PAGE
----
September 2009. Draft collective agreements relating to the wage curves and

    disciplinary code were written.

  • 4

    [7] The parties met formally, under the auspices of the third respondent on 19

    and 20 April 2010, in order to conclude collective agreements relating to the

    wage curves and disciplinary code. They met as a Bargaining Committee of

    the third respondent. In terms of clause 7.2.1 of the third respondents

    constitution, a Bargaining Committee consists of 20 seats divided equally

    between employer parties and trade union parties. SALGA therefore had 10

    seats allocated to it. SAMWU, because of its superior membership was

    allocated 6 seats, whilst IMATU had 4 seats allocated to it.1

    [8] After members of the Bargaining Committee and others had considered the

    draft collective agreements, and sufficient consensus achieved, the parties

    decided that a team would refine the agreements reached in the Bargaining

    Committee and draft the final agreements, for consideration by the principal

    decision-makers of the parties. The Bargaining Committee adjourned when

    the drafting team, consisting of Messrs. Koen (IMATU), Forbes (SAMWU),

    Lebello (SALGA), Yawa (SALGA) and Van Zyl (SALGA), started its work.

    Many of the members of the Bargaining Committee remained at the venue

    whilst the drafting team were refining the draft agreements.

    [9] The drafting team considered at least two issues on which the Bargaining

    Committee did not reach consensus i.e. the period over which back pay

    should be paid and the date on which the wage curve scales would be

    increased. After some deliberations and consultation with their respective

    principals, the parties agreed on nine months back pay over the ensuing nine

    months. The date on which the wage curve scales would be increased is the

    subject of a factual dispute that is at the heart of this case. According to the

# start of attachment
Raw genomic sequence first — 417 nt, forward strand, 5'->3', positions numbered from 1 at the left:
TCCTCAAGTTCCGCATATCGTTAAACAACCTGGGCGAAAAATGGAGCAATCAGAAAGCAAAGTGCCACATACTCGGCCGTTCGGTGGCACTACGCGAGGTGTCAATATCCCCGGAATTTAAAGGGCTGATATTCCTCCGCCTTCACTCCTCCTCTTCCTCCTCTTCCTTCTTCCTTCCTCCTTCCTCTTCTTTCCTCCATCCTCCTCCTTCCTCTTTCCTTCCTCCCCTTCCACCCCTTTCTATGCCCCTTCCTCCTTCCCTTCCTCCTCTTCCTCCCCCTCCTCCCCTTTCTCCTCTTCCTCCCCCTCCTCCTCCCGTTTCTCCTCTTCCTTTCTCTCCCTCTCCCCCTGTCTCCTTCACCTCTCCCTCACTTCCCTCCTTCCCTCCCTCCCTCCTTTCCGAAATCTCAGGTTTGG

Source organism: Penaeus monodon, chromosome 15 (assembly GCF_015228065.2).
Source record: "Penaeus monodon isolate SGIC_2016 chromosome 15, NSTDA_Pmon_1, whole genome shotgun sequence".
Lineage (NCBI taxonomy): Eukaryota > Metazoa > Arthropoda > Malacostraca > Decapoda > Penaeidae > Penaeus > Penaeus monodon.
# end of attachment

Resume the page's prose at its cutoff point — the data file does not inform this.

appellant, no agreement was reached. According to the unions, it was agreed

    that the implementation date for the increases would be 1 July 2010. The

    agreement relative thereto reads as follows:

    1 In terms of clause 5.4 of the SALBCs Constitution the allocation of representations amongst Trade

    Union Parties shall be determined by the following formula: A C B x 1 Where A equals the membership of the Trade Union in question. B equals the total joint membership of the Trade Union Parties. C equals the number of seats allocated to the Trade Union Parties.

  • 5

    8.2 The initial minimum salary on TASK Grade 1 of R 4,000.00 (four

    thousand rand) per month shall increase by the same percentage as agreed

    to in the current Wage and Salary Collective Agreement.

    8.3 The salary scales referred to in Annexures B1 to B8 will be

    adjusted with effect from 1 July 2010 and then annually thereafter by the

    same percentage as agreed to in the applicable Wage and Salary Collective

    Agreement.

    [10] SALGAs version was that the implementation date would be 1 July 2011.

    The court a quo found that the unions version is the correct version and

    rejected SALGAs version.

    [11] The drafting committee concluded their deliberations and refining of the draft

    agreements whereafter Adams (the Deputy General Secretary for Legal

    Matters of IMATU) was requested to print hardcopies of the agreements.

    Adams gave Yawa a copy of the two agreements. The unions indicated that

    they and SALGA discussed the contents of the agreements with their

    principals who were satisfied therewith and prepared to sign the agreements.

    Some Johannesburg branch members of SAMWU were dissatisfied with the

    agreement reached. According to Forbes, SAMWU would have signed the

    agreement irrespective of the dissatisfied members protestations.

    [12] On 20 April 2010, between 19H13 and 19H19, Mr George (SALGAs CEO)

    was interviewed on national television by Jeremy Maggs. When asked

    whether the matter was close to resolution he replied as follows:

    We have resolved the matter now. We have a deal on the table that we have

    worked on this afternoon as a culmination of what was worked off overnight,

    last ..., I mean yesterday at the South African Bargaining Council, so now we

    have a deal that as I leave the studio, I will be going back to the bargaining

    council to formalise the signing of the deal ... there is a deal Jeremy, that has

    been accepted by SAMWU, it has been accepted by IMATU remember there

    is (sic) three parties in the Bargaining Council SAMWU, SALGA, IMATU, all

    parties have now accepted the deal on the table.